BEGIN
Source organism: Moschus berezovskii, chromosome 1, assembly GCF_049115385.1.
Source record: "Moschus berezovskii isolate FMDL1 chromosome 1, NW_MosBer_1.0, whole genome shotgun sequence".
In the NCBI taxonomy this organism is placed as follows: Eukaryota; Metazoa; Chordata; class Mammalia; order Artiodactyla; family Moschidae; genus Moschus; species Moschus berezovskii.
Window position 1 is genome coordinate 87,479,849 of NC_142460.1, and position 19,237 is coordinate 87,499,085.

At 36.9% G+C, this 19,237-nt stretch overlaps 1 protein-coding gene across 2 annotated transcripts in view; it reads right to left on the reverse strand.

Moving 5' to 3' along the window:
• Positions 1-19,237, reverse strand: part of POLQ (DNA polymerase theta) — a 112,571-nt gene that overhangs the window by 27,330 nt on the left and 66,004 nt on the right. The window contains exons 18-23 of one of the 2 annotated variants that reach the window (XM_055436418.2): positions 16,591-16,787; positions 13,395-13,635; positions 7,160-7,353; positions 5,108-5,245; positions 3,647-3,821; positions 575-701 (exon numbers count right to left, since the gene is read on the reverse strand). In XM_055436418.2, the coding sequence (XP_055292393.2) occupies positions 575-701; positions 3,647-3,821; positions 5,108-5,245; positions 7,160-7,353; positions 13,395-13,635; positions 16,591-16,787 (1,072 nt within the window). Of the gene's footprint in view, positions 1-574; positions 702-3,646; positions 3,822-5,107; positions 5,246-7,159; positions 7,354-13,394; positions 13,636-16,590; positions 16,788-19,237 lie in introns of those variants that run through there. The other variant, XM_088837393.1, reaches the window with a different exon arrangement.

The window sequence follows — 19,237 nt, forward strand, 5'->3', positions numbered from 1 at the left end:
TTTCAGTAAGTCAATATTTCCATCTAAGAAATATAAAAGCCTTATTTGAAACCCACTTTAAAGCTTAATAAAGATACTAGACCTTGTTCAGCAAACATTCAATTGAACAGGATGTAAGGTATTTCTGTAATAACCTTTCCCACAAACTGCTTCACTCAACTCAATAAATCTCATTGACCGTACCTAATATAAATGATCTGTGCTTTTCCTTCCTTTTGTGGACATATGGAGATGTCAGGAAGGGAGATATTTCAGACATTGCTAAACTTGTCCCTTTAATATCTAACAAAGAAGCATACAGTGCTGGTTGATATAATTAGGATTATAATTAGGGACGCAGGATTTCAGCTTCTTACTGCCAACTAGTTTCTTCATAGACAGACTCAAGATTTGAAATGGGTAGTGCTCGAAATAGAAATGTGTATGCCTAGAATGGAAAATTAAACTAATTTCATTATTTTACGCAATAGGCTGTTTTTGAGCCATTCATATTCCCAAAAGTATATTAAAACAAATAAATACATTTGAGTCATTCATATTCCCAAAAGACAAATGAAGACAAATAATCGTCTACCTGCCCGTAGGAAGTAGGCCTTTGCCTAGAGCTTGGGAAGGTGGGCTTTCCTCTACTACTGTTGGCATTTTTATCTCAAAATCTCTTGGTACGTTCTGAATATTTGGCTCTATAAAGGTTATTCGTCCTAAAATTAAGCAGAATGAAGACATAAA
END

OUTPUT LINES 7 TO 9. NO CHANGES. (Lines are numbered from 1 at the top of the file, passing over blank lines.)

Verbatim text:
• Positions 1-19,237, reverse strand: part of POLQ (DNA polymerase theta) — a 112,571-nt gene that overhangs the window by 27,330 nt on the left and 66,004 nt on the right. The window contains exons 18-23 of one of the 2 annotated variants that reach the window (XM_055436418.2): positions 16,591-16,787; positions 13,395-13,635; positions 7,160-7,353; positions 5,108-5,245; positions 3,647-3,821; positions 575-701 (exon numbers count right to left, since the gene is read on the reverse strand). In XM_055436418.2, the coding sequence (XP_055292393.2) occupies positions 575-701; positions 3,647-3,821; positions 5,108-5,245; positions 7,160-7,353; positions 13,395-13,635; positions 16,591-16,787 (1,072 nt within the window). Of the gene's footprint in view, positions 1-574; positions 702-3,646; positions 3,822-5,107; positions 5,246-7,159; positions 7,354-13,394; positions 13,636-16,590; positions 16,788-19,237 lie in introns of those variants that run through there. The other variant, XM_088837393.1, reaches the window with a different exon arrangement.

The window sequence follows — 19,237 nt, forward strand, 5'->3', positions numbered from 1 at the left end:
TTTCAGTAAGTCAATATTTCCATCTAAGAAATATAAAAGCCTTATTTGAAACCCACTTTAAAGCTTAATAAAGATACTAGACCTTGTTCAGCAAACATTCAATTGAACAGGATGTAAGGTATTTCTGTAATAACCTTTCCCACAAACTGCTTCACTCAACTCAATAAATCTCATTGACCGTACCTAATATAAATGATCTGTGCTTTTCCTTCCTTTTGTGGACATATGGAGATGTCAGGAAGGGAGATATTTCAGACATTGCTAAACTTGTCCCTTTAATATCTAACAAAGAAGCATACAGTGCTGGTTGATATAATTAGGATTATAATTAGGGACGCAGGATTTCAGCTTCTTACTGCCAACTAGTTTCTTCATAGACAGACTCAAGATTTGAAATGGGTAGTGCTCGAAATAGAAATGTGTATGCCTAGAATGGAAAATTAAACTAATTTCATTATTTTACGCAATAGGCTGTTTTTGAGCCATTCATATTCCCAAAAGTATATTAAAACAAATAAATACATTTGAGTCATTCATATTCCCAAAAGACAAATGAAGACAAATAATCGTCTACCTGCCCGTAGGAAGTAGGCCTTTGCCTAGAGCTTGGGAAGGTGGGCTTTCCTCTACTACTGTTGGCATTTTTATCTCAAAATCTCTTGGTACGTTCTGAATATTTGGCTCTATAAAGGTTATTCGTCCTAAAATTAAGCAGAATGAAGACATAAA